The gross price of insulin in the U.S. is more than nine times higher than in 33 high-income comparison nations, according to a new RAND report.
Although the cost differences of insulin between the U.S. and other nations varied depending on the comparison country and the type of insulin, U.S. prices were always higher — often five to 10 times higher — than those in other countries. The new report updates findings from earlier RAND work about U.S. insulin prices.
After accounting for rebates and other discounts often offered by drug manufacturers, the price of a unit of insulin remained 2.3 times higher in the U.S. than in comparison nations, according to the study.
“Insulin prices in the U.S. have been increasing for many years and are substantially higher than in other middle and high-income nations,” said Andrew Mulcahy, the study’s lead author and a senior health economist at RAND, a nonprofit research organization.
Insulin is a drug most commonly used to control blood sugar levels in people who have insulin-dependent diabetes. The drug is sold in many different forms, with different chemical properties and different duration of effects.
Insulin list prices in the United States have increased dramatically since the early 2010s. For example, one federal analysis found that the average U.S. wholesale-acquisition price for rapid-acting, long-acting, and short-acting insulin increased by 15% to 17% per year from 2012 to 2016.
Medicare enrollees’ financial exposure to out-of-pocket spending for insulin is changing dramatically. Under the Inflation Reduction Act, insulin cost-sharing will be capped at $35 per month beginning in 2024. Congress also is considering proposals to extend the cap to individuals with employer or individual market coverage.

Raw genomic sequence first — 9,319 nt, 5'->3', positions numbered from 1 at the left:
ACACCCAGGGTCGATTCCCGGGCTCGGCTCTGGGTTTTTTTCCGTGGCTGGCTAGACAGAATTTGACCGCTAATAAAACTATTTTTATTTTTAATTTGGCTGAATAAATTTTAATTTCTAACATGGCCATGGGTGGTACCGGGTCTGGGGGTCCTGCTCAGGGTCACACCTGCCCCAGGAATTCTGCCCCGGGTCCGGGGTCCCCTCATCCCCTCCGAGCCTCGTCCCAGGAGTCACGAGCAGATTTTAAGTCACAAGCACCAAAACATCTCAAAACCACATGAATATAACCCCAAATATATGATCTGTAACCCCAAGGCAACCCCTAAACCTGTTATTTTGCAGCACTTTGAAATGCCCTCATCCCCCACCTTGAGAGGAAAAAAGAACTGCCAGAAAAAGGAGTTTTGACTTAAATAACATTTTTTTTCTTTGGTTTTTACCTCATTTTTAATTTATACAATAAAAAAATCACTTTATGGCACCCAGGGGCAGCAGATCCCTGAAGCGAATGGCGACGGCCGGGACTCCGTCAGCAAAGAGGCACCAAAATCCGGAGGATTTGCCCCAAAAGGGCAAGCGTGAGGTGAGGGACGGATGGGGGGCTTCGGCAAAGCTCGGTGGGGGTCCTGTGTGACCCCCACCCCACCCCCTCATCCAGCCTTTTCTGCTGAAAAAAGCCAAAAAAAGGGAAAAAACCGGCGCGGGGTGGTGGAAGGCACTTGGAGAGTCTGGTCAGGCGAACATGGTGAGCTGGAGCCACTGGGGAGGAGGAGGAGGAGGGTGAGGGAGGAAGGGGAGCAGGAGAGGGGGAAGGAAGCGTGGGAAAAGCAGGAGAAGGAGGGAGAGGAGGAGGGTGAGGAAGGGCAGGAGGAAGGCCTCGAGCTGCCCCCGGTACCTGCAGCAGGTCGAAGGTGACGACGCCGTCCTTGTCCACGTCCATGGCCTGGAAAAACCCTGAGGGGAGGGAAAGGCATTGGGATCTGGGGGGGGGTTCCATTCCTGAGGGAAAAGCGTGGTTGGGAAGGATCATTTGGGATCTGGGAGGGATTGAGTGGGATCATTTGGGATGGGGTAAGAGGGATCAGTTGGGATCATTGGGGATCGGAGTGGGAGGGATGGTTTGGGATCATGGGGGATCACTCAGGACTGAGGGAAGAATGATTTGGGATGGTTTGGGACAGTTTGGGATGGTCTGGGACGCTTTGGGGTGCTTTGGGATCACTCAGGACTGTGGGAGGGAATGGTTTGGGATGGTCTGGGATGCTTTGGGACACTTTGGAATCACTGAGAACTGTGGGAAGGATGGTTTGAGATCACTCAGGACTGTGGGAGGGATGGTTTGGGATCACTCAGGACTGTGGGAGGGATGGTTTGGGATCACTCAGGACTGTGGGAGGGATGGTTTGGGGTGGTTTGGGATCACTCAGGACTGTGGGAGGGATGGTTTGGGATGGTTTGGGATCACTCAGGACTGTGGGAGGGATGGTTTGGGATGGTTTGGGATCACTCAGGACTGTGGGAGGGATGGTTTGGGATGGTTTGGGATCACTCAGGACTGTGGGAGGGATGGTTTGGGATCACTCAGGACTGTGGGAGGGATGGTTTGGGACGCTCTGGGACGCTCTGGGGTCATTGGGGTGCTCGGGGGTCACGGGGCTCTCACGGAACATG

RAND researchers compiled their estimates of international insulin prices by examining industry standard IQVIA MIDAS data on insulin sales and volume for 2017 through 2022, comparing the U.S. to 33 nations that belong to the Organisation for Economic Co-operation and Development (OECD).
The analysis presents separate comparisons using manufacturer gross prices, which may be more relevant to U.S. patients without drug coverage or otherwise paying out of pocket for insulin, and estimated manufacturer net prices after applying rebates paid by manufacturers.
The report presents volume and sales by type of insulin separately for the United States and 33 comparison OECD countries.
Researchers found that U.S. manufacturer gross prices per 100 international units of insulin were on average 9.71 times those in OECD comparison countries combined. After estimating gross-to-net discounts for insulins, U.S. net prices remained 2.33 times of those in comparison countries combined.
U.S. manufacturer gross prices ranged from 4.57 times those in Mexico to 37.99 times those in Turkey. Comparisons of U.S. insulin prices to prices in other countries were fairly constant from 2017 through 2022.
The study was sponsored by the Office of the Assistant Secretary for Planning and Evaluation in the U.S. Department of Health and Human Services.
The report, “Comparing Insulin Prices in the United States to Other Countries: Results from a Price Index Analysis,” is available on the website of the U.S. Department of Health and Human Services and on www.rand.org.